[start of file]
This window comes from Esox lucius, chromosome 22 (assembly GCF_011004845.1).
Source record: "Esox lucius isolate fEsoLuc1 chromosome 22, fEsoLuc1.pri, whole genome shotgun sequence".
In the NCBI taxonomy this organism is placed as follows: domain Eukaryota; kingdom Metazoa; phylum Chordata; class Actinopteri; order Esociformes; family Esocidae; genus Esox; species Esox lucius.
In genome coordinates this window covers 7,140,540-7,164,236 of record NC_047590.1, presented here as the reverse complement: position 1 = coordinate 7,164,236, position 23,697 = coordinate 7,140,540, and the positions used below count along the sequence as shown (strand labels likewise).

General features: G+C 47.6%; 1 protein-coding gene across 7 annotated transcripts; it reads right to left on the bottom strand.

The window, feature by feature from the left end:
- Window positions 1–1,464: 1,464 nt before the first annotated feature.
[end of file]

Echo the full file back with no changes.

This window comes from Esox lucius, chromosome 22 (assembly GCF_011004845.1).
Source record: "Esox lucius isolate fEsoLuc1 chromosome 22, fEsoLuc1.pri, whole genome shotgun sequence".
In the NCBI taxonomy this organism is placed as follows: domain Eukaryota; kingdom Metazoa; phylum Chordata; class Actinopteri; order Esociformes; family Esocidae; genus Esox; species Esox lucius.
In genome coordinates this window covers 7,140,540-7,164,236 of record NC_047590.1, presented here as the reverse complement: position 1 = coordinate 7,164,236, position 23,697 = coordinate 7,140,540, and the positions used below count along the sequence as shown (strand labels likewise).

General features: G+C 47.6%; 1 protein-coding gene across 7 annotated transcripts; it reads right to left on the bottom strand.

The window, feature by feature from the left end:
- Window positions 1–1,464: 1,464 nt before the first annotated feature.